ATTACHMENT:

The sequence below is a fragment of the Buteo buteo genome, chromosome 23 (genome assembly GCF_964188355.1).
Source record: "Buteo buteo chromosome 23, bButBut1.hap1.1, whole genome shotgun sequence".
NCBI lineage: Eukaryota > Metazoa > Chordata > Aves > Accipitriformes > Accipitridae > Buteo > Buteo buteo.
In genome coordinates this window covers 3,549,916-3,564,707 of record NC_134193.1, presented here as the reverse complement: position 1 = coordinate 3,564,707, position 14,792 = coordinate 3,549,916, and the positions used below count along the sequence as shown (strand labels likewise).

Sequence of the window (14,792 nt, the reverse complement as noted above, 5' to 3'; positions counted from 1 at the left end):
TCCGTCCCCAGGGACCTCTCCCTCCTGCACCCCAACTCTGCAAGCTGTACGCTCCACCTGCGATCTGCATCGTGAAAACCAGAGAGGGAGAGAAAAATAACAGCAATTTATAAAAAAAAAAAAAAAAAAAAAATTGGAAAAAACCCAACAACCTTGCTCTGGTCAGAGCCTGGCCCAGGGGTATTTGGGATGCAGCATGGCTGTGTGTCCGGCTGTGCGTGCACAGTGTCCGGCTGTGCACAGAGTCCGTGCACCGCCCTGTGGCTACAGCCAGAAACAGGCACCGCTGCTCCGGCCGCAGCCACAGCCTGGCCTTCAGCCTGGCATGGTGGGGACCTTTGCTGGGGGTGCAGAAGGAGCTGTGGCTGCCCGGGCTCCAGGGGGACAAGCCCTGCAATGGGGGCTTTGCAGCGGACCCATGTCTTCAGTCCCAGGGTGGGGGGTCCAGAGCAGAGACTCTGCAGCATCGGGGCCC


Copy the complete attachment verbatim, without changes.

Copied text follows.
The sequence below is a fragment of the Buteo buteo genome, chromosome 23 (genome assembly GCF_964188355.1).
Source record: "Buteo buteo chromosome 23, bButBut1.hap1.1, whole genome shotgun sequence".
NCBI lineage: Eukaryota > Metazoa > Chordata > Aves > Accipitriformes > Accipitridae > Buteo > Buteo buteo.
In genome coordinates this window covers 3,549,916-3,564,707 of record NC_134193.1, presented here as the reverse complement: position 1 = coordinate 3,564,707, position 14,792 = coordinate 3,549,916, and the positions used below count along the sequence as shown (strand labels likewise).

Sequence of the window (14,792 nt, the reverse complement as noted above, 5' to 3'; positions counted from 1 at the left end):
TCCGTCCCCAGGGACCTCTCCCTCCTGCACCCCAACTCTGCAAGCTGTACGCTCCACCTGCGATCTGCATCGTGAAAACCAGAGAGGGAGAGAAAAATAACAGCAATTTATAAAAAAAAAAAAAAAAAAAAAATTGGAAAAAACCCAACAACCTTGCTCTGGTCAGAGCCTGGCCCAGGGGTATTTGGGATGCAGCATGGCTGTGTGTCCGGCTGTGCGTGCACAGTGTCCGGCTGTGCACAGAGTCCGTGCACCGCCCTGTGGCTACAGCCAGAAACAGGCACCGCTGCTCCGGCCGCAGCCACAGCCTGGCCTTCAGCCTGGCATGGTGGGGACCTTTGCTGGGGGTGCAGAAGGAGCTGTGGCTGCCCGGGCTCCAGGGGGACAAGCCCTGCAATGGGGGCTTTGCAGCGGACCCATGTCTTCAGTCCCAGGGTGGGGGGTCCAGAGCAGAGACTCTGCAGCATCGGGGCCC